This is my Singer 301. She’s one of the first vintage machines I bought. She weighs 17 pounds and is made of aluminum with all steel parts inside. She has all the strength of a full steel machine without all the weight. They call these machines the big sister of the featherweight, because of the weight. The full sized throat makes it appealing to me to FMQ with this machine, but she just would not do it.
This machine is a slant shank machine that uses the same bobbin case as the featherweight. I had the foot that came with the accessories on the right and I bought a foot in the center and the foot on the left came with another machine.
All three of these feet were advertised that they would fmq, but only one does. Wanna bet now which one?
I started out just trying. I loaded a sample quilt in and played and played. When it wouldn’t quilt, I tried adjusting the tension because I know that if there isn’t sufficient tension, the stitches won’t form. But, no matter how much adjusting I did in both the top and the bobbin, I could only get stitches to form in one or two directions. I could not quilt a loop or circle.
As I quilted, I noticed the thread bumping around in front of me.
See all that slack in the upper thread? That’s what it would look like. Weird, huh? This machine normally has perfect tension, so what could be wrong?
So, how do these “hopping” feet work? A bar sits atop the needle screw of the machine. As the needle goes up and down, that bar causes the foot to go up and down and “hop”. They all have that in common.
This one is wire and can be bent, but not far enough and the plastic foot is not adjustable. No matter how much I raised that wire on this one, there wasn’t sufficient distance in the rest of the foot to accommodate how high the needle screw rises in a normal stitch. What was happening was that when the needle went up, it raised the bar, the spring…and the presser foot bar that the foot attaches to. It raised the presser foot bar just high enough to disengage the tension. So, when the machine pulled thread, it pulled extra top thread from the spool, not up from the bobbin area and because of that, the hook didn’t catch the top thread and the stitch didn’t form.
That took three hours to figure out.
The foot on the left above was actually made for a Singer slant shank machine and came with a Singer 401A. There is sufficient distance so that the needle bar doesn’t raise the presser foot bar and doesn’t disengage the tension and the stitches can form. It was like a miracle. I did have to bend the metal bar over a bit to accomodate a screw on the side of the needle bar, but that was easy.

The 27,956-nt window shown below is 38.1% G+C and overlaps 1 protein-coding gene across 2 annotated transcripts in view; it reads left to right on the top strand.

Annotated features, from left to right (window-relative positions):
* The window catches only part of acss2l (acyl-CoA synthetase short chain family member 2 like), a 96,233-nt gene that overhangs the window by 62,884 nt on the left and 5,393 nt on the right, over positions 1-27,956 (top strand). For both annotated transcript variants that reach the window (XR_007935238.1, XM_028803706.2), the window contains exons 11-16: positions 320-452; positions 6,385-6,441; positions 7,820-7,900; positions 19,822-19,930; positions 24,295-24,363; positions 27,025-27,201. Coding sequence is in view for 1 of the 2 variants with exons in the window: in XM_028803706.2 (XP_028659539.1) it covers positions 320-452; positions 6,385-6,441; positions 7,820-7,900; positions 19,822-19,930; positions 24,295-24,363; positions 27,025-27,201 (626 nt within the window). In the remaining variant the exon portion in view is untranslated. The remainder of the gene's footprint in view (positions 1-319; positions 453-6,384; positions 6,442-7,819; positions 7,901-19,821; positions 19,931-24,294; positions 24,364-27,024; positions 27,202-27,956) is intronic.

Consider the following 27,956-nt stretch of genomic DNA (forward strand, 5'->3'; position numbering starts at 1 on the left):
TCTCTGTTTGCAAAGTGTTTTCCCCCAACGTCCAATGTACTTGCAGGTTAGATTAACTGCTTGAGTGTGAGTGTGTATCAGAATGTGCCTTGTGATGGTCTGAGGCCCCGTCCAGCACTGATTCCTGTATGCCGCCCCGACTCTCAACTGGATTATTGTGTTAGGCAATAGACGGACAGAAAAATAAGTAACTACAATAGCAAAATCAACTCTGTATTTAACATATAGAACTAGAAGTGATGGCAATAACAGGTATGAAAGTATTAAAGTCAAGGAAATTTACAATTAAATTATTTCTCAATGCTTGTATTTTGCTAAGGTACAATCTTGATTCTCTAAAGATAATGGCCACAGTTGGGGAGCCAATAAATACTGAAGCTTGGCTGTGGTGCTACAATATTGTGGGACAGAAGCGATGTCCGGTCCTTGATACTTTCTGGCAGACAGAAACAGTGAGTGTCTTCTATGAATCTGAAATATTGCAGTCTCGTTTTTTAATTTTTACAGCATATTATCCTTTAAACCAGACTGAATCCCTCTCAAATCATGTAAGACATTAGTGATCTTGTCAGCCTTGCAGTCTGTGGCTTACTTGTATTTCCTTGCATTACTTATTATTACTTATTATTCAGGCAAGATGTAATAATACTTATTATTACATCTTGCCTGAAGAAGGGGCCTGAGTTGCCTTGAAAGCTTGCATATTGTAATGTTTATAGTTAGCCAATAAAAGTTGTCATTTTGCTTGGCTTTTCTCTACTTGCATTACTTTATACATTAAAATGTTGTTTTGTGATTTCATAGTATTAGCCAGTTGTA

Okay, so the only other thing I did was adjust the timing, lowering the point at which the needle passes the hook to allow just a tiny bit larger loop to form for the hook to catch. If you’re not familiar with adjusting timing, your repair man should be able to help. It was about a 16th of an inch downward adjustment, so very little and I’m not sure how much that helped because I had done it before I tried the good foot. It helped with the other feet, but did not solve the problem. Another thing I tried was tightening the presser foot pressure screw on the top of the machine to as tight as it would go. That helped, but I could still only get the machine to consistently make a stitch with that one foot.
Now, I can show you pictures of that table runner I made for my friend Suzanne. Suzanne and I both had our Jubilee birthdays this year and I sorta missed hers. I had the best of intentions, but a good gift just wasn’t working out for me. It took several shopping expeditions to get what I wanted and even that didn’t seem like enough. See, Suzanne has a heart as big as Texas and she has done for us and encouraged my family and taken to Sydney so much and I wanted to do a little something special for her.
I got this idea for a table runner from another blogger (and of course, I can’t find the posts now to give you credit) and I knew it was what I wanted. And, I made it happen. The gift started with this inspirational fabric, covered with quotes from famous women.
Next, I found a bundle of scraps in the scrap bin at the LQS that were the perfect colors, all bundled together. Just enough to make a runner out of.
This is my gift for a good friend. She got it in the mail yesterday, so I can share it with you today.
Happy birthday Suzanne. Know that you are so special to me and to my family.
Everybody have a great Tuesday. Life is good today. And, as Ellen says, Be kind to one another.